12:39 pm Jul. 9, 2012
To celebrate the 50th anniversary of Algeria's independence, Film Forum is screening Gillo Pontecorvo's The Battle of Algiers (1966), a film widely acclaimed as one of the century's great political works of art, and one that is doubly relevant in the contemporary moment of the Arab Spring and the Occupy movement.
But the political lessons of The Battle of Algiers are not strictly topical or didactic: it might even be that the film's cinematography has more to teach us today about how protests, mass movements, and revolution are imagined—in art, yes, but also in the imagination of their participants.
“The artist is present,” declares the title of the Marina Abramovic documentary also playing at Film Forum. The Battle of Algiers on the other hand, might fall under the directive “the artist is not present.” Absent are the “dialectical montage” and didactic rhythms of its silent-film forebears, Sergei Eisenstein's Strike and Battleship Potemkin, but also missing is the auteurist signature style that dominated Italian cinema of the '60s, whether Fellini's virtuosic choreography of six or eight people chattering, Antonioni's inexhaustibly attentive camera-eye, or Pasolini's projection of a hagiographic aura onto his rough subjects. Any such “vision” would be intrusive here. But this deletion of the auteur is not only a stylistic, but an absolutely political decision.
For 115 minutes, The Battle of Algiers tells the story of the snuffing out of the leadership of the underground Front de Libération Nationale (FLN), from 1954-1957. In the opening scene, the last surviving cell has been betrayed and surrounded—the rest of the movie is a flashback showing an unbroken succession of defeats leading up to this moment. “L'organisation n'existe plus,” the victorious French occupiers intone, almost clapping the dust from their hands. It is only in the epilogue, the last five minutes, that we glimpse daylight—an apparently spontaneous eruption in December 1960, as if overnight, of unyielding mass demonstrations, neither clandestine nor orchestrated.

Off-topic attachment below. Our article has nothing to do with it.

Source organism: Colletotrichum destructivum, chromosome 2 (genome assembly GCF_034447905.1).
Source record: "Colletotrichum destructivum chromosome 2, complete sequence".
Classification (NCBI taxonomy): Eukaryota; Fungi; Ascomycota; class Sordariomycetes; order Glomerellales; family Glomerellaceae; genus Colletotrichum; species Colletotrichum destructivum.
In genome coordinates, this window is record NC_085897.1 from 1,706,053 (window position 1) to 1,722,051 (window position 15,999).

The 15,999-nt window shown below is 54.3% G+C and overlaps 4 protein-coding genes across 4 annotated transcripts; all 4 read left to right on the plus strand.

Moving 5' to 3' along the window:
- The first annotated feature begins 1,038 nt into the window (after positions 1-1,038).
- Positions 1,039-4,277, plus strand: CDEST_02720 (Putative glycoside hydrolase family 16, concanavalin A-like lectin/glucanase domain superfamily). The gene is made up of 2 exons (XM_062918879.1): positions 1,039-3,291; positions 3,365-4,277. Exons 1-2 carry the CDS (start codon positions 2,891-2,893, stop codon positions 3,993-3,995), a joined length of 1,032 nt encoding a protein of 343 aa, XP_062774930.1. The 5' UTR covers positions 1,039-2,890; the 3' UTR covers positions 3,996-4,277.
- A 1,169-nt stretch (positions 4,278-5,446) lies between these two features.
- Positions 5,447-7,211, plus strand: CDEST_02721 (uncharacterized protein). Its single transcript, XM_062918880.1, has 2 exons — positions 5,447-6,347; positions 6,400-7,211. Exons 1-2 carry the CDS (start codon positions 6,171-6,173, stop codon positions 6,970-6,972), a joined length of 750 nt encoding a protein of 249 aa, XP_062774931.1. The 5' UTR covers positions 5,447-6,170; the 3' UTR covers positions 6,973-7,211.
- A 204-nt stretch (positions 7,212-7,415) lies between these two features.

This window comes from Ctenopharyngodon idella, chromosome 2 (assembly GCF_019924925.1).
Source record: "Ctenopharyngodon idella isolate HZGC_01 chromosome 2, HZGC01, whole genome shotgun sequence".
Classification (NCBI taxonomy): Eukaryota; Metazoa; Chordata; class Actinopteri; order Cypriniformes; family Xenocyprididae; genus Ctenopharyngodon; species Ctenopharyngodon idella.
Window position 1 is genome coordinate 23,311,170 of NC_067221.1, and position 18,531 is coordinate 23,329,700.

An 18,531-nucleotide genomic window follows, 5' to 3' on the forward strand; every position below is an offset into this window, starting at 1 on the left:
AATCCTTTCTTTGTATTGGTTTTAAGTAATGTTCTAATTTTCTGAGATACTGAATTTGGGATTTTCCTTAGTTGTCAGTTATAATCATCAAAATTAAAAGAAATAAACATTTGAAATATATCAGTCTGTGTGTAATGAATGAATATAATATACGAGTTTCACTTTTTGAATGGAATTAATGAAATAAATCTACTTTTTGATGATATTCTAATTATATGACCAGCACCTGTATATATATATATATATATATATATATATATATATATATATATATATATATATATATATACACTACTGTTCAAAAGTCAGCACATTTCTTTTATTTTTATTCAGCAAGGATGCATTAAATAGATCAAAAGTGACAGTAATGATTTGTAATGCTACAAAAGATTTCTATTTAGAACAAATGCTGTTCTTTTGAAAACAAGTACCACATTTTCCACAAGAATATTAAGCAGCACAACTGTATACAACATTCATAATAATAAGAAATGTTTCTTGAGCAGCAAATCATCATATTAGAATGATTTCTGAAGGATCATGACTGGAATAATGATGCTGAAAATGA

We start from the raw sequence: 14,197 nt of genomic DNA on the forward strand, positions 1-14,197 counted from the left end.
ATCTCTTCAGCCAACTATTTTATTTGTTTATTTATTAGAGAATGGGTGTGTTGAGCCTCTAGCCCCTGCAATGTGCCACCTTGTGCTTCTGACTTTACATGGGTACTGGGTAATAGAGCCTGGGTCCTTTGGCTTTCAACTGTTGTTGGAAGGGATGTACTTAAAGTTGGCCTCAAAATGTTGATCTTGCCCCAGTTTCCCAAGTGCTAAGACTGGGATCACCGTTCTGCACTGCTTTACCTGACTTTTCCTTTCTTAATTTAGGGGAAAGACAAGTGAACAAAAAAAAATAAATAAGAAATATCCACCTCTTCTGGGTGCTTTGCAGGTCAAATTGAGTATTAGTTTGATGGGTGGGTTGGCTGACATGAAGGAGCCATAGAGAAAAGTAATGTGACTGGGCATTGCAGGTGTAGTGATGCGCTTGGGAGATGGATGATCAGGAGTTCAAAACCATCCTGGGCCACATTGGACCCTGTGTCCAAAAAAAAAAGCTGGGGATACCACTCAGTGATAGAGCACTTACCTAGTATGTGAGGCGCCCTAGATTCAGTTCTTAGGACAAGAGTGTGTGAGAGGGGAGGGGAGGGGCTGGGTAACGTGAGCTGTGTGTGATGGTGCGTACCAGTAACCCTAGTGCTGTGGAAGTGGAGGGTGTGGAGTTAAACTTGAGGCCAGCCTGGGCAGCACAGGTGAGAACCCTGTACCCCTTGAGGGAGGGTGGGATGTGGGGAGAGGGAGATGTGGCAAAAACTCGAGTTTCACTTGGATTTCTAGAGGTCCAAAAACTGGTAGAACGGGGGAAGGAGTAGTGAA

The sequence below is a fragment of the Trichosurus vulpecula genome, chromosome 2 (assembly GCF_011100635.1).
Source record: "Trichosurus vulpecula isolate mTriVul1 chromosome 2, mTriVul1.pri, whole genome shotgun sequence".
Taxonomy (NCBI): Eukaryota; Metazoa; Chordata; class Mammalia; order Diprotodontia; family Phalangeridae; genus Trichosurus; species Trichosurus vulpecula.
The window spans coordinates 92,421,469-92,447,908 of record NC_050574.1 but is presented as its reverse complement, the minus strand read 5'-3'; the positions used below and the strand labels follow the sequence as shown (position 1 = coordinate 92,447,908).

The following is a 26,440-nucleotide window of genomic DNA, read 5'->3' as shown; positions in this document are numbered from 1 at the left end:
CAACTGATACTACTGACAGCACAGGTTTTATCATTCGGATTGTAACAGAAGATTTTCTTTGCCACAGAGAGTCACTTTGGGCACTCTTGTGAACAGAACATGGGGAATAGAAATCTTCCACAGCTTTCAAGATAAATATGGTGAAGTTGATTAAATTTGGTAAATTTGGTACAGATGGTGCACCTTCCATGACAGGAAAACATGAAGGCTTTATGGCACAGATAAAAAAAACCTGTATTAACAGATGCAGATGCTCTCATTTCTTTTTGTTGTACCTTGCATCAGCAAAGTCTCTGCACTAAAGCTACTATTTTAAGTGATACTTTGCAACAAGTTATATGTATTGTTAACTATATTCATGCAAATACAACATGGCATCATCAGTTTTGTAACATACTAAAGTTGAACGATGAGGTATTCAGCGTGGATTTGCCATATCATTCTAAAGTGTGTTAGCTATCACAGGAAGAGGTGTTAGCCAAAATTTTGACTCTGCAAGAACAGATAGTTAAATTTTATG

In the last scene, we see the limits of this logic: a “headless” but (the voiceover tells us) surprisingly unified crowd achieves the miracle that the subterranean vanguard of the F.L.N. had only been able to pronounce and prepare the way for, making straight the path of the revolution that will be miraculously resurrected after two years of lying silent. The film's political thesis, therefore, concerns exactly the same questions as its artistic program: how to direct, whether direction is necessary. In one scene, the commander of the French paratroopers, Colonel Mathieu (Jean Martin, the only professional actor onscreen), lays out the organization of the enemy: like a tapeworm, innumerable sections can be destroyed with no effect; if the head remains, it can always regenerate itself.
But how does one make a film that is, so to speak, decapitated? Take a look at one of the most suspenseful moments in the film, when three militant women working with the FLN are waiting in line at security checkpoints barring the way into the European quarter of Algiers. The women are tense with apprehension as to whether they will be allowed through, after which they will collect timed explosives and plant them in crowded public spaces, in retaliation for French bombing attacks in the Casbah. Will the women pass for frivolous colonial bourgeois and be allowed through? Their disguises work almost too well: the would-be bomber who has dyed her hair blonde has to endure the prolonged flirtatious attention of one of the soldiers. She responds coyly, flashing a smile—we know that she is swallowing bile.